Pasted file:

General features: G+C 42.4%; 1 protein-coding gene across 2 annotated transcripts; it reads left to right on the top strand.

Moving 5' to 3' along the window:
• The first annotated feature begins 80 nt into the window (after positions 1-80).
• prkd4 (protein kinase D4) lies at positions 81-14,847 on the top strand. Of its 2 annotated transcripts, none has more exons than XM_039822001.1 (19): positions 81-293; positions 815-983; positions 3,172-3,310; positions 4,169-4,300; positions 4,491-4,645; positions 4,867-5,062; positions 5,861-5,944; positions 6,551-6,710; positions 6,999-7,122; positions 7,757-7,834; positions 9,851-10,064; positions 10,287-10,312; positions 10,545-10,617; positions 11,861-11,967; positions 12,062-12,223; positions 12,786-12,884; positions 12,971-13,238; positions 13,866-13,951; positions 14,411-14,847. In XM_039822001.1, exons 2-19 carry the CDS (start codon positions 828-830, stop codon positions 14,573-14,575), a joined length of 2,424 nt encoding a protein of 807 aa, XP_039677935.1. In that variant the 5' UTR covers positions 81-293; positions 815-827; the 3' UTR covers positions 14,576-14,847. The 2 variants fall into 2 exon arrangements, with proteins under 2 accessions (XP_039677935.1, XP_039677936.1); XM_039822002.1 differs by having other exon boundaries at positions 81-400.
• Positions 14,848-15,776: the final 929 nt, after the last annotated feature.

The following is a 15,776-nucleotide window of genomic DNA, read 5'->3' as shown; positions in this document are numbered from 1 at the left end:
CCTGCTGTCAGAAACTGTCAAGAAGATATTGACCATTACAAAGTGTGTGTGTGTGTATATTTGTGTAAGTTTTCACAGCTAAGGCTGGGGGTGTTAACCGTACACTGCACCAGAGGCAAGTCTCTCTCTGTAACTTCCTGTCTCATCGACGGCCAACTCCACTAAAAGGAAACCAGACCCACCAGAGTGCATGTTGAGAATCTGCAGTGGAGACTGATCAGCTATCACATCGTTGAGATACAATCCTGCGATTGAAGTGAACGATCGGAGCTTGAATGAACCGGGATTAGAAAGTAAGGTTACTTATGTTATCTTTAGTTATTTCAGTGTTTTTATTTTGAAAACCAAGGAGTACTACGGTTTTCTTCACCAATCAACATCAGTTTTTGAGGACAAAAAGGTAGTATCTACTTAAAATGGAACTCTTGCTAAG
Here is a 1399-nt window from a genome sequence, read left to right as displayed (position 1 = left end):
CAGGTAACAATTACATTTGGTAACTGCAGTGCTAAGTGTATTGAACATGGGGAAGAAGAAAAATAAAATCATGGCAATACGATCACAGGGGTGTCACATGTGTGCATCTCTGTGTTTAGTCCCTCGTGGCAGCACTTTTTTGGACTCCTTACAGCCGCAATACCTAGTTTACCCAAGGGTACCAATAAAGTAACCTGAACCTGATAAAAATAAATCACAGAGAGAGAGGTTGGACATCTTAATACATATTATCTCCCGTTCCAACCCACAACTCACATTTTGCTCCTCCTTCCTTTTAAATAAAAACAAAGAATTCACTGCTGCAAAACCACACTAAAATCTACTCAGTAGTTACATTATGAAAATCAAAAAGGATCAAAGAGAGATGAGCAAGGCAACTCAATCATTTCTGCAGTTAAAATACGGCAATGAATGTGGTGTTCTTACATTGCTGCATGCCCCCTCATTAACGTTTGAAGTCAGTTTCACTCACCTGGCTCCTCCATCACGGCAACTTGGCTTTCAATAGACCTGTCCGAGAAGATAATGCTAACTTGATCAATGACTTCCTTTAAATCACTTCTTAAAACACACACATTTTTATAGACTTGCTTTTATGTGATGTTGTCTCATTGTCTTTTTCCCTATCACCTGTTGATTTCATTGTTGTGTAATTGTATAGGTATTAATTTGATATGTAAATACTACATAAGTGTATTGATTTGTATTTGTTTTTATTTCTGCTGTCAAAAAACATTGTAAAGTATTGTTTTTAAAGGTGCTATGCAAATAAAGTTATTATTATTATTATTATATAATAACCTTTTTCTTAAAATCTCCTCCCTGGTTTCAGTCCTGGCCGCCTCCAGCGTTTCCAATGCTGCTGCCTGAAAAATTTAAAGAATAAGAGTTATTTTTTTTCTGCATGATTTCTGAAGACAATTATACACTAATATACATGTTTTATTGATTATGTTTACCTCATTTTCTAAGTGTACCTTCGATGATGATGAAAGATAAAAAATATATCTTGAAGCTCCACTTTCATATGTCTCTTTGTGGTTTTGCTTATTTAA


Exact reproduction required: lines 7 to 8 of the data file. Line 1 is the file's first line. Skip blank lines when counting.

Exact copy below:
CCTGCTGTCAGAAACTGTCAAGAAGATATTGACCATTACAAAGTGTGTGTGTGTGTATATTTGTGTAAGTTTTCACAGCTAAGGCTGGGGGTGTTAACCGTACACTGCACCAGAGGCAAGTCTCTCTCTGTAACTTCCTGTCTCATCGACGGCCAACTCCACTAAAAGGAAACCAGACCCACCAGAGTGCATGTTGAGAATCTGCAGTGGAGACTGATCAGCTATCACATCGTTGAGATACAATCCTGCGATTGAAGTGAACGATCGGAGCTTGAATGAACCGGGATTAGAAAGTAAGGTTACTTATGTTATCTTTAGTTATTTCAGTGTTTTTATTTTGAAAACCAAGGAGTACTACGGTTTTCTTCACCAATCAACATCAGTTTTTGAGGACAAAAAGGTAGTATCTACTTAAAATGGAACTCTTGCTAAG
Here is a 1399-nt window from a genome sequence, read left to right as displayed (position 1 = left end):